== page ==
The Blessing of Anonymity

Fellow Young Minister,

Remember Jamie, from when we first got into the Church? We’ve talked with him a few times. He’s often digging deep at youth rallies with a puddle of snot and tears at the altar. Nobody knows who he really is, but the guy goes after it. You can tell he’s quite involved with the local church but in terms of being “known-known” – I guess just at youth events. I overheard a conversation that someone had with him, in fact. They asked, “So what do you do?” Jamie proceeded to say how he taught and enjoyed bible studies, helping various ministries on a consistent basis. Very few words, although. Then he was asked by a young man, “By any chance, are you called to preach?” You could tell Jamie was caught off guard, “Well…”. He lightly bobbed his head, “Yeah.”

It was an unusual response. While Jamie was confident, it was evident he was pondering another definition of “preach”. So I invited myself to the conversation, “That’s a rather unique response. What do you mean when you say ‘yeah’?” I lightly bobbed my head to imitate him, but I became very intrigued in what he had to say. Jamie replied, “It’s a lot of ‘under-the-radar’ stuff. Ya know?” My mind immediately jumped to a series on prayer I had attended, where the minister was teaching on the ministry of intercessory prayer. I had such a strong feeling this was what Jamie meant, but he was keeping it to himself. It totally went over the head of the guy who asked as he replied, “Cool! How do you preach?” The question made me want to clobber the face of this moment’s shallow culture, for this young man’s ignorance was plainly revealed.

I tried not to be hostile and retorted, “Anointed. That’s how.” Jamie was surprised, yet relieved I answered on his behalf. But he and I both knew I had never heard him preach. Jamie peacefully excused himself to help out his youth group as everyone was dismissed to the afterburner.

Guess what? I saw Jamie on the flyer for a popular conference I attended. He recognized me and gave such a welcoming greeting. It wasn’t 30 seconds before someone showed up and asked, “Hey Bro. Jamie! You got to preach this conference! How do you feel? How did you get this opportunity?” Jamie chuckled, “God knows. Just do the will of God everyday and stay in your lane.” The answer seemed to satisfy the individual as they dismissed themselves. I quickly grew to appreciate Jamie. He spoke in code, too. But what Jamie said next was very clear to me.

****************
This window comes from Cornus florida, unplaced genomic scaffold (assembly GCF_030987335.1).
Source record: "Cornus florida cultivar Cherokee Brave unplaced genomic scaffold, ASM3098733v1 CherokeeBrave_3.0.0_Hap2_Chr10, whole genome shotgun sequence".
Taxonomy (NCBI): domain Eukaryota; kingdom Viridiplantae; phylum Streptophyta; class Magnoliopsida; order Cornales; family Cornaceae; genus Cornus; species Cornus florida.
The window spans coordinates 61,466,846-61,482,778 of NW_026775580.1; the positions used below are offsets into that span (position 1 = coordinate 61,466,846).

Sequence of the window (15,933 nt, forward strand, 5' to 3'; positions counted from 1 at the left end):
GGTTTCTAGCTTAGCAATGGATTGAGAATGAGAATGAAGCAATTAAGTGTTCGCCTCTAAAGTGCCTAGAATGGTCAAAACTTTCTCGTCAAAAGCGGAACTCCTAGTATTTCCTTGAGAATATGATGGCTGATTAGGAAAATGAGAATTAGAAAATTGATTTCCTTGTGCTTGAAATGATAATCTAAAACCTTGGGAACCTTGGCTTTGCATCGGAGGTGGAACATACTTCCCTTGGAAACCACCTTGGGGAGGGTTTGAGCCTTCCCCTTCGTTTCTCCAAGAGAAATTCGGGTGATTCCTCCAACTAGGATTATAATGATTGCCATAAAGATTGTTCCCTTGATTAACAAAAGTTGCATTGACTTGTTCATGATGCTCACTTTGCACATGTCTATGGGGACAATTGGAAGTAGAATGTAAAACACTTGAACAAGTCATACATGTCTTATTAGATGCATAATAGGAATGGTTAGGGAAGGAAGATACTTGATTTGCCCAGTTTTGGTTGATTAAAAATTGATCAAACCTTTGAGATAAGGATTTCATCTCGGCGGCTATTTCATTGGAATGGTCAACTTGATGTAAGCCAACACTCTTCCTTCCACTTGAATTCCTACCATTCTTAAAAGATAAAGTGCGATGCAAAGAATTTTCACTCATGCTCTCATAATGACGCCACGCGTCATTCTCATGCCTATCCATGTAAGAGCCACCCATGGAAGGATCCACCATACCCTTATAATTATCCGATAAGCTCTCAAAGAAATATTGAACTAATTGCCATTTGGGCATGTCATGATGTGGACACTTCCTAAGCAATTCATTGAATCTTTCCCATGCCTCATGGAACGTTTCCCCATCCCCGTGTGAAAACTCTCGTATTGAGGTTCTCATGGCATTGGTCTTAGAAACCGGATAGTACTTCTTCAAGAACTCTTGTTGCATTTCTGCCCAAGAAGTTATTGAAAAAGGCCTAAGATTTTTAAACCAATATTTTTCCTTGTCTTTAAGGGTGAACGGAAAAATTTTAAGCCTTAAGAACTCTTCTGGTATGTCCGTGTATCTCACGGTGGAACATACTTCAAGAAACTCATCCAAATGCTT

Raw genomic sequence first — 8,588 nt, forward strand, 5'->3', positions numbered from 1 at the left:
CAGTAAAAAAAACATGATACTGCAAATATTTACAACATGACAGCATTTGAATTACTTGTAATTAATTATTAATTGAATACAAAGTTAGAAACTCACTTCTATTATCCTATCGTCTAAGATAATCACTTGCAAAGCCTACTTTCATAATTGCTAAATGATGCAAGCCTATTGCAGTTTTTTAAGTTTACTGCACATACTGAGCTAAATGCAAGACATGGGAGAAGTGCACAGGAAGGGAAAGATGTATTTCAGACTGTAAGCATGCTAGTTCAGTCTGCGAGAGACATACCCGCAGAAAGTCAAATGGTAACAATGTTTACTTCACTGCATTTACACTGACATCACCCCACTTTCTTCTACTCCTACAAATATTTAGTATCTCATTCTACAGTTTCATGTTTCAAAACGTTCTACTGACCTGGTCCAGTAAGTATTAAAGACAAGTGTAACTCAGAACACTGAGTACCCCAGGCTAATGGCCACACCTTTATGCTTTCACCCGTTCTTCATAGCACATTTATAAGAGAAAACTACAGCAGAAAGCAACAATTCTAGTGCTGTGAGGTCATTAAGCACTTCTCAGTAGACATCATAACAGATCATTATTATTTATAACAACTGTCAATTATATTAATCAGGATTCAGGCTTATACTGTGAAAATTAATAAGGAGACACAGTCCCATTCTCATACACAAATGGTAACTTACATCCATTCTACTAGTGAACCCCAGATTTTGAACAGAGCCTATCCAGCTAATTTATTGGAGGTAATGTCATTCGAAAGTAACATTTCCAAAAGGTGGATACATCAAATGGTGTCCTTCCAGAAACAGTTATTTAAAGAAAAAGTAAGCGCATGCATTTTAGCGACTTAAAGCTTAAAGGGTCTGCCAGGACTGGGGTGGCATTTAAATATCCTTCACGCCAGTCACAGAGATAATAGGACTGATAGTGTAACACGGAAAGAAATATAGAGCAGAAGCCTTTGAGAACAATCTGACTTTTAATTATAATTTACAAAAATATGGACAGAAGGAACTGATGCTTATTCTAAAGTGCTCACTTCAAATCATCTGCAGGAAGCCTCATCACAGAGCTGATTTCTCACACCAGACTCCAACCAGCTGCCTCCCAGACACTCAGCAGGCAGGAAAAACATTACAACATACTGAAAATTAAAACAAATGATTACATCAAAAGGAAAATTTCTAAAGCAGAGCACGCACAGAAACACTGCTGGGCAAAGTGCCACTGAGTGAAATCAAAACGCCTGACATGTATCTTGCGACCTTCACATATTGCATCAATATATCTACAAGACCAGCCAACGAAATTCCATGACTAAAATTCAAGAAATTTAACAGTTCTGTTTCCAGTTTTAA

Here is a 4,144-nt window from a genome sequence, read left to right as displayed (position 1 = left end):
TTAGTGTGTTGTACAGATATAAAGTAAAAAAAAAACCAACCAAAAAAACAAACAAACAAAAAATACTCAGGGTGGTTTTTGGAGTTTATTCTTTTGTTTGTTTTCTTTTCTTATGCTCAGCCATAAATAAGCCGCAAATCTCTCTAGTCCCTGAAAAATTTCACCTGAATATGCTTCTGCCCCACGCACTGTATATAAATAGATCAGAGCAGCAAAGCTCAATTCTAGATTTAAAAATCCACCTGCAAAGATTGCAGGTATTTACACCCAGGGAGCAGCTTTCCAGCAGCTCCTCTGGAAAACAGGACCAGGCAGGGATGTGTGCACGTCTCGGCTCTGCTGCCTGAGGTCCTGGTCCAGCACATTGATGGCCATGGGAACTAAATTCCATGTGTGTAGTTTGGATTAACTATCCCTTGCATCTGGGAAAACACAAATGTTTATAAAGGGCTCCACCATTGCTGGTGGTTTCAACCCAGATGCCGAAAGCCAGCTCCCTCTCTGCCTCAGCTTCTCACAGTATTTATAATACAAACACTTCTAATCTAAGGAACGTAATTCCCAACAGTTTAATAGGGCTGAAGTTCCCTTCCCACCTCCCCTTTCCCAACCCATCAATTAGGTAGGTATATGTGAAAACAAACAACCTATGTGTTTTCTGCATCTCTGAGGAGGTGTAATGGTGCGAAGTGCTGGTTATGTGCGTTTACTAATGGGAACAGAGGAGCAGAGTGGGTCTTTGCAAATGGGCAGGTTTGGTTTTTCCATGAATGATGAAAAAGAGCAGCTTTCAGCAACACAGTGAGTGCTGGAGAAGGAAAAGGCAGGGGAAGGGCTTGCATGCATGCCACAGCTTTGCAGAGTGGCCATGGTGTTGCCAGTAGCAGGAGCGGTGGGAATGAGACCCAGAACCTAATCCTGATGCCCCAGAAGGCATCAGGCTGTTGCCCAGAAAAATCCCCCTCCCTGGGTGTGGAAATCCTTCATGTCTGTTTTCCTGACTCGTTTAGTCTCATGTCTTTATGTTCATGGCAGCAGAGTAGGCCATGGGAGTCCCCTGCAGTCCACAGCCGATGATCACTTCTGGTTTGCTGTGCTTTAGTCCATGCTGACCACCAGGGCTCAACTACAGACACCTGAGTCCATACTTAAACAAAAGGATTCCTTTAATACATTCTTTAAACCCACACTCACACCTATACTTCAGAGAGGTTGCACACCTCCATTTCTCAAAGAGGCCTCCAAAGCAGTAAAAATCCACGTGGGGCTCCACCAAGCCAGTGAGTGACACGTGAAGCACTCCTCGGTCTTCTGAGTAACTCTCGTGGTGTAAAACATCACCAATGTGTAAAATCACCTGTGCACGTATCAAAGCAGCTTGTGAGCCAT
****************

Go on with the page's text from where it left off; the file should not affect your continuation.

He lightly snorted to me and said, “Want to know the real story?”
“Humor me.”
Jamie proceeded, “I was told my name was brought up a year ago. But when it was mentioned, nobody in the room knew me except the person that submitted it. So, my name was pulled from consideration. And God was answering my prayer.”
“Your prayer?”, I inquired.
“Yeah.” He replied. “I was praying a lot, at the time, to be hid with Christ in God (a Colossians 3:3 reference). It was a blessing for me to have such confirmation that while I was not known among men, I was known by God. Besides, I wasn’t seeking opportunities and preaching isn’t a sport, anyway. I don’t need to convince the coach of my abilities. Jesus has seen me train.” He continued, “Most, if not all, of the heavy-lifting of preaching is done in prayer, anyway.”

Jamie hit the nail on the head. Intercessors go unnoticed many, many times. But without them, there is no Church or move of the Spirit. In like manner, it is more valuable in the kingdom of God to be an effective pray-er, than it is to be a mere preacher. Biblically, preacher means “messenger of divine truth” (Strong’s G2783) and a short study of Acts reveals that the WHOLE gospel was declared to the WHOLE world by the WHOLE Church. Being a preacher in the New Testament was not a status symbol, it was obedience to the Great Commission. Jamie helped shine light on the fact that the ministry of preaching with the ministry of fervent, earnest prayer – that only God knows of – is the objective of Spirit-led ministers. Without biblical prayer, preaching is either dead-weight oratory or sensationalism of speech. Without biblical preaching, prayer is just a river that feeds itself and has no deeds attached to it. In other words, declaring the gospel (preaching) is the release of prayer, while prayer is the reservoir of preaching. These two are New Testament commandments for every believer. One very well-known man of God taught, “When you’ve done all of the praying you ought to, go out there and act on it!” It’s like praying to be a light and talking to nobody that day!

Concerning these areas of supernatural ministry, the blessing of anonymity is that any impure motive is challenged. We will no longer focus on preaching as a ramp for reputation and prayer as a Boy/Girl Scout badge. They are both acts of faithful service for our heavenly King. And He takes good notes of us.

Even Paul sought to preach the gospel in certain regions and churches but the Holy Spirit FORBID him (Acts 16:6, Romans 15) I am not assuming that Paul had impure motives. But what I am saying is that a closed door can secretly be advancement. Paul ended up reaching ALL of Asia Minor later on through teaching in the school of Tyrannus. If we are not careful, we can allow cultural conditioning to make us equate anonymity with ineffectiveness. The kingdoms of light and darkness know who the difference-making young ministers are. The sons of Sceva found that out real quick (Acts 19:11-20).

Whether seen or unseen, let us do the will of God with our whole being!

See you next week, my friend!

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